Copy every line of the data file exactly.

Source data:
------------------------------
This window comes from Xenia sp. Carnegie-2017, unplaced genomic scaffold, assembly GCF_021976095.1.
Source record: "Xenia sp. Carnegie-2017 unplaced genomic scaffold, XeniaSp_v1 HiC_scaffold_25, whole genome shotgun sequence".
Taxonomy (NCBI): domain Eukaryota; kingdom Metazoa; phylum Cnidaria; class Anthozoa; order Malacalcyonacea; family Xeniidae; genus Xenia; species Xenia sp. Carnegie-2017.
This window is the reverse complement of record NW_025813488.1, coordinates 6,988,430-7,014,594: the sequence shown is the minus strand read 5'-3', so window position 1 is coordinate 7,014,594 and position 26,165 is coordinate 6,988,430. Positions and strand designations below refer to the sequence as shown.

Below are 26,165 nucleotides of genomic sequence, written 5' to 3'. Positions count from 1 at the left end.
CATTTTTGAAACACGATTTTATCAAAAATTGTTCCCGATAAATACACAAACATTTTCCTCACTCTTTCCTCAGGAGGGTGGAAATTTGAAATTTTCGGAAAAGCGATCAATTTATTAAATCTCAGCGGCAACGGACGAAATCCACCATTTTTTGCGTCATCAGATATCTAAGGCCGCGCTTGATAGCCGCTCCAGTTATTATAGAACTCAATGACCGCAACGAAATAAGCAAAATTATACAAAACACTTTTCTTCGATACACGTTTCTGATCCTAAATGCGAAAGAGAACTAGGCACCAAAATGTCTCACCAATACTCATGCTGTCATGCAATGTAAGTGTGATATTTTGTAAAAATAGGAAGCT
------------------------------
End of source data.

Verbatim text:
This window comes from Xenia sp. Carnegie-2017, unplaced genomic scaffold, assembly GCF_021976095.1.
Source record: "Xenia sp. Carnegie-2017 unplaced genomic scaffold, XeniaSp_v1 HiC_scaffold_25, whole genome shotgun sequence".
Taxonomy (NCBI): domain Eukaryota; kingdom Metazoa; phylum Cnidaria; class Anthozoa; order Malacalcyonacea; family Xeniidae; genus Xenia; species Xenia sp. Carnegie-2017.
This window is the reverse complement of record NW_025813488.1, coordinates 6,988,430-7,014,594: the sequence shown is the minus strand read 5'-3', so window position 1 is coordinate 7,014,594 and position 26,165 is coordinate 6,988,430. Positions and strand designations below refer to the sequence as shown.

Below are 26,165 nucleotides of genomic sequence, written 5' to 3'. Positions count from 1 at the left end.
CATTTTTGAAACACGATTTTATCAAAAATTGTTCCCGATAAATACACAAACATTTTCCTCACTCTTTCCTCAGGAGGGTGGAAATTTGAAATTTTCGGAAAAGCGATCAATTTATTAAATCTCAGCGGCAACGGACGAAATCCACCATTTTTTGCGTCATCAGATATCTAAGGCCGCGCTTGATAGCCGCTCCAGTTATTATAGAACTCAATGACCGCAACGAAATAAGCAAAATTATACAAAACACTTTTCTTCGATACACGTTTCTGATCCTAAATGCGAAAGAGAACTAGGCACCAAAATGTCTCACCAATACTCATGCTGTCATGCAATGTAAGTGTGATATTTTGTAAAAATAGGAAGCT